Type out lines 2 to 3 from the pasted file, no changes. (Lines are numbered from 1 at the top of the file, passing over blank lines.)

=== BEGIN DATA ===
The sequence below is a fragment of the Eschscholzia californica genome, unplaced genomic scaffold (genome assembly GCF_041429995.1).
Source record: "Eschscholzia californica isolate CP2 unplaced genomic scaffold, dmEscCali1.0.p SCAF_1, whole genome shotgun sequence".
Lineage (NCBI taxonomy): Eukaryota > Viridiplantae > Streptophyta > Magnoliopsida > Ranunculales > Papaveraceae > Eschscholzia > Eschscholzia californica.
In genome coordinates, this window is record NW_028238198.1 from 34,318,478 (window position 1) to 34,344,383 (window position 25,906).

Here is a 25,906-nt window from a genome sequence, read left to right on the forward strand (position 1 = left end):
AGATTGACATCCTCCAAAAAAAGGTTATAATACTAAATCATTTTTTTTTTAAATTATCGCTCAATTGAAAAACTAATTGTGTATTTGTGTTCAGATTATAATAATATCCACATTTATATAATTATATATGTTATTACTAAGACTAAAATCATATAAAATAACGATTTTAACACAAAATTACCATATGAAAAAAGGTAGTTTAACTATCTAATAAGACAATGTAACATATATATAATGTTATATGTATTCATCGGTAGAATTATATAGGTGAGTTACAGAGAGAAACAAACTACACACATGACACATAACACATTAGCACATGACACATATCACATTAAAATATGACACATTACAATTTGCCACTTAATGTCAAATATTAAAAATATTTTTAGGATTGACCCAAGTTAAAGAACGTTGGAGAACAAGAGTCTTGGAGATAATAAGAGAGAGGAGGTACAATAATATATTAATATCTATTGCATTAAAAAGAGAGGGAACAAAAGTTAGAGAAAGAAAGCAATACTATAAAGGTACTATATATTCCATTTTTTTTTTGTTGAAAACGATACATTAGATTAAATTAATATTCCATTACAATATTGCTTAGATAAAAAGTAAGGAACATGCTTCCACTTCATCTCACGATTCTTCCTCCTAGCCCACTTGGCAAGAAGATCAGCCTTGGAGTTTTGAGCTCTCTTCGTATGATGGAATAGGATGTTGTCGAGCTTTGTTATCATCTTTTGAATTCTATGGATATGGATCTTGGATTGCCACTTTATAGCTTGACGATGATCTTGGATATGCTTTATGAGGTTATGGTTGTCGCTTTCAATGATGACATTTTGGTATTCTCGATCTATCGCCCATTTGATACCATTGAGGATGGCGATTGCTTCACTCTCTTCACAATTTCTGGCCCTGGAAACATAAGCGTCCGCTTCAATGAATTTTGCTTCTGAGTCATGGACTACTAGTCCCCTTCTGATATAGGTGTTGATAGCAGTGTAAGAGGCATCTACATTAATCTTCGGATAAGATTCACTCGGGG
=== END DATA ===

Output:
Source record: "Eschscholzia californica isolate CP2 unplaced genomic scaffold, dmEscCali1.0.p SCAF_1, whole genome shotgun sequence".
Lineage (NCBI taxonomy): Eukaryota > Viridiplantae > Streptophyta > Magnoliopsida > Ranunculales > Papaveraceae > Eschscholzia > Eschscholzia californica.